Ten minutes later, a woman approached our table.

"Excuse me, your child is on the floor."

I glanced down at Henry. He wasn't in the way, which is what I assumed she meant, and he seemed perfectly fine.

"Okay, thanks." I smiled.

"No," she continued, as if I wasn't following. "Like, his cheek is on the floor."

Ah, I saw where this was going.

"Okay, thanks," I said again, with another smile.

But she wasn't done!

"Um, it's dirty,"

"Okay," I said once again, "thanks."

She walked away in a huff, and I'm sure she told everyone the story about the irresponsible mom who let her child rest his cheek on the floor of an upscale cafe chain on the Upper East Side.

I'm not going to go into a tirade about Americans' collective (marketing-driven, I might opine) obsession with cleanliness and parents' helicoptering to the point of suffocation. As I've said before, I'd rather my son break his arm falling out of a tree than never climb a tree at all.

Instead, I'm going to share an anecdote from when Henry was a mere 13 months old. First, there are a lot of new people around here, and I wouldn't want you to miss out on this gem of an insight into my personality. For everyone else, I just want some damn props for keeping my cool. Give me props, people!

The excerpt below is from a longer essay published in the 2013 anthology, The Mother of All Meltdowns. You can find the original post here.


By winter, I had learned braving the subway was a whole hell of a lot easier if I strapped my son to my chest in the baby carrier and stashed him inside a special Papoose coat big enough to close around us both. Once bundled in, my son’s round, hairless, disembodied head stuck out of the middle of the enormous poofy coat, like a little Voldemort. Remember in the first Harry Potter movie where Professor Quirrell carried Voldemort in his turban? Yeah, like that.

The book doesn't have this snazzy picture, though.

Everyone raves about baby-wearing, but toddler-wearing is something else entirely. I have neither the shoulders nor the upper body strength to glide effortlessly along with twenty pounds strapped to my chest. I spent the entire winter swearing and perspiring from one place to another.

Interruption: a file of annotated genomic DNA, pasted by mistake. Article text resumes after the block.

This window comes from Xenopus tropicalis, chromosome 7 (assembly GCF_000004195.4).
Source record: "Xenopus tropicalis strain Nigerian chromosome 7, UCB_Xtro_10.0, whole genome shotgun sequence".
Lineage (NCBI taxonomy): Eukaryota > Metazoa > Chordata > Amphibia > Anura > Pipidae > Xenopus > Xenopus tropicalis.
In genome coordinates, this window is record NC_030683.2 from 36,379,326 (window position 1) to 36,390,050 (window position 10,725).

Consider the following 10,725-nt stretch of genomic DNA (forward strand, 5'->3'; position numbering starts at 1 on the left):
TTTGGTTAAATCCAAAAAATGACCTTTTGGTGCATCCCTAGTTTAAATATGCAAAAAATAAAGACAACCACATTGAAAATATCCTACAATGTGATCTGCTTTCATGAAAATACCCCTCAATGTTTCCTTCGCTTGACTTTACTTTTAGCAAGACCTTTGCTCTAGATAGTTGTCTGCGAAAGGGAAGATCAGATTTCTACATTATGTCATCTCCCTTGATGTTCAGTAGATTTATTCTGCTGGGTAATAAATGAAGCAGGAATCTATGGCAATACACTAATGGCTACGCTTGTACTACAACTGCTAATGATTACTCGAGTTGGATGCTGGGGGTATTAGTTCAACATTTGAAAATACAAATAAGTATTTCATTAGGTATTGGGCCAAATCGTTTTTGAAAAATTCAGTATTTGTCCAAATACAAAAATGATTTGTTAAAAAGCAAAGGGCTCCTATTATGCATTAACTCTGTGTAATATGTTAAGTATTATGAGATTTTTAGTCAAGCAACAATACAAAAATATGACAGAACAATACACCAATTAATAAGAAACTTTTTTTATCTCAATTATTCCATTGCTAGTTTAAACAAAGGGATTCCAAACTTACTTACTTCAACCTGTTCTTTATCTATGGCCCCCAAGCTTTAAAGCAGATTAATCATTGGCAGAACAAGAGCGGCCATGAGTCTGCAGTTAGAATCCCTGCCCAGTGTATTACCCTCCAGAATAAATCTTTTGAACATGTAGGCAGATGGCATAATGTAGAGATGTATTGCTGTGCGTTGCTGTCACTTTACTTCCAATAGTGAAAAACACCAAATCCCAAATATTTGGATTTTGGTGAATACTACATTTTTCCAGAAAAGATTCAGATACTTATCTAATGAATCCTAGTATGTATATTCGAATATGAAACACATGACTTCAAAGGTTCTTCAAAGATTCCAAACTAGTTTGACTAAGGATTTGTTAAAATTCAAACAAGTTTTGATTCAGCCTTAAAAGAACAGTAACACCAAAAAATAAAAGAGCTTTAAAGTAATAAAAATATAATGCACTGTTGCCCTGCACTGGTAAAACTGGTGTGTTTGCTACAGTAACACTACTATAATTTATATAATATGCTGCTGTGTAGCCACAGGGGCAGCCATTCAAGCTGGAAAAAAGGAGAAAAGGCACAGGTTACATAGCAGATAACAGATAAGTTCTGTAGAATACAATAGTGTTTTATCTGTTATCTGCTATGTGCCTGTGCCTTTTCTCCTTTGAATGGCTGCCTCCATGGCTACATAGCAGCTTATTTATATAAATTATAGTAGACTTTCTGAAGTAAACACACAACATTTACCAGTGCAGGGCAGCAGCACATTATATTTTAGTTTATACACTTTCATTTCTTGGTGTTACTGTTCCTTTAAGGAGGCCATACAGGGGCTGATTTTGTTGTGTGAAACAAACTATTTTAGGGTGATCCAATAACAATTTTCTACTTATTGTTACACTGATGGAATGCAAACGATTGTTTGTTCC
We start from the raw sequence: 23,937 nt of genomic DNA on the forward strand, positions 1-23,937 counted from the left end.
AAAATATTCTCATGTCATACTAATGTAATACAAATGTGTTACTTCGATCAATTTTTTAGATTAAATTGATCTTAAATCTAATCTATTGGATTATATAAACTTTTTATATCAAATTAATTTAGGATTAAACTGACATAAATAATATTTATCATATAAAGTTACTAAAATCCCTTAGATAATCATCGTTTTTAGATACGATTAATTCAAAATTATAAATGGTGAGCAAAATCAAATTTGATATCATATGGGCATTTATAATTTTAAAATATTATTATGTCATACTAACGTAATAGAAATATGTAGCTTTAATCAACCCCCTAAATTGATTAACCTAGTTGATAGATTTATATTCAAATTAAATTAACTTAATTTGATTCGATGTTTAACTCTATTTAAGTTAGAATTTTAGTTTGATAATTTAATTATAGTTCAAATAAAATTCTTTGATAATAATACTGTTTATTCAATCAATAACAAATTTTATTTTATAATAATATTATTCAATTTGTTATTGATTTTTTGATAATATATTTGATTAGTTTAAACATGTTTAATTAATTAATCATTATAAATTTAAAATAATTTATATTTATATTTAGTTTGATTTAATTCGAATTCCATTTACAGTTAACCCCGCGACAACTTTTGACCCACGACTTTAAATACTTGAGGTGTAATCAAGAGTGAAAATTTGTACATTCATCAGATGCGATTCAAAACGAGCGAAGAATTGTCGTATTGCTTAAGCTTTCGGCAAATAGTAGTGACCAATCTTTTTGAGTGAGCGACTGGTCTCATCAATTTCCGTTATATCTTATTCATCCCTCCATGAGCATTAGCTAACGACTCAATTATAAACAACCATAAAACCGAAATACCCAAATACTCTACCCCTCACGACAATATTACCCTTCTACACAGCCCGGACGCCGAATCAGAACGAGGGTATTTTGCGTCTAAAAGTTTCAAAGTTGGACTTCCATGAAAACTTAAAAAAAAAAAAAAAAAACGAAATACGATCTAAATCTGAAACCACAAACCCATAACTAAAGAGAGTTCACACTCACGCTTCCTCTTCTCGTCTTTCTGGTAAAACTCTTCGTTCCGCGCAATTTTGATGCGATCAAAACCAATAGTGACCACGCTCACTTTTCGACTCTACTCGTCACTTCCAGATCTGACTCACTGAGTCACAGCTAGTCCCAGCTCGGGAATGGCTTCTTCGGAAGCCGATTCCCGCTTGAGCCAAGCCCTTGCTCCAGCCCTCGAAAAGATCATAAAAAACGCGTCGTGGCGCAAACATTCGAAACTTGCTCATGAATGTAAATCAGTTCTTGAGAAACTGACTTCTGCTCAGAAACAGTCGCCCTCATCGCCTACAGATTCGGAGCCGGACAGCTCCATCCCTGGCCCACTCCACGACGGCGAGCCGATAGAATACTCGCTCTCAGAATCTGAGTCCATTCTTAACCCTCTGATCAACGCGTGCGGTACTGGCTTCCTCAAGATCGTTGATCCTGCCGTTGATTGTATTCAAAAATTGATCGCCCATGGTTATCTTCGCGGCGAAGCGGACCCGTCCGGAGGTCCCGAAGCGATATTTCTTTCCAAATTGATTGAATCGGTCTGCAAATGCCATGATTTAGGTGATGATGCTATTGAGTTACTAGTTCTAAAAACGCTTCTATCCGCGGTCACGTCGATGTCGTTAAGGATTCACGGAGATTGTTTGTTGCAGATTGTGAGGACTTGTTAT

On my way to the subway in Manhattan one mild January afternoon, I called a friend who had been trying to conceive for months to see if she was free for lunch. She wasn't, but we chatted briefly about her recent doctor’s appointment. Just then, I saw a fifty-something-year-old man walking toward me, gesticulating wildly with an appalled look on his face.

I narrowed my eyes in the silent but universally understood sign of: What? Is there a Tyrannosaurus behind me about to chomp my head off? Why else would you be interrupting my phone call, complete stranger?

"Hat," he said, gesturing again, a bit more frantically as he passed. "Put a hat on the baby! It's cold out."

I. Almost. Lost. My. Mind.

It was the hat that broke the camel’s back. I cracked under the invisible weight of comments and insults that had been heaped upon me, my body and my mothering over the past two years.

"Really?" I said, turning to follow him down the street like a lunatic.

The man continued on his way, pretending to ignore me, which was ironic, considering I should have been the one to pretend to ignore him. But I did not. Oh, no, I did not.

"Really??” I continued, yelling. People stopped to stare at the woman carrying Voldemort who was verbally accosting an apparent stranger. Even by New York standards, I was acting a little crazy. “Is it cold out? I couldn't tell!” I called to him as I followed. “Do you think I should put a hat on him? I wasn't sure!”

Was I imagining things or was he picking up his pace a little so he could cross before the sign changed from the inviting white walker to the forbidding red hand?

“Thanks for letting me know!" I screamed as he crossed the street.

I realized at that point that I had been holding the phone in my hand the whole time. My friend was still there, laughing. My heart was pounding; I was furious and not a little embarrassed. What I should have said, I told her, was:

Excuse me, complete stranger, but did you carry this child in your uterus for nine months? No? Is that because he's not yours? Or because you don't even have a uterus of your own? Did you carry his 20 pounds strapped to your chest inside a parka made for the Arctic Circle from the ass-end of Brooklyn to the Flatiron District, sweating, late and trying not to trip down the subway stairs and kill the both of you?

Did you?


Are you me?



Then, for the love of all that is holy, MIND YOUR OWN @$#%^* BUSINESS.


That goes for you, too, Le Pain Quotidien lady.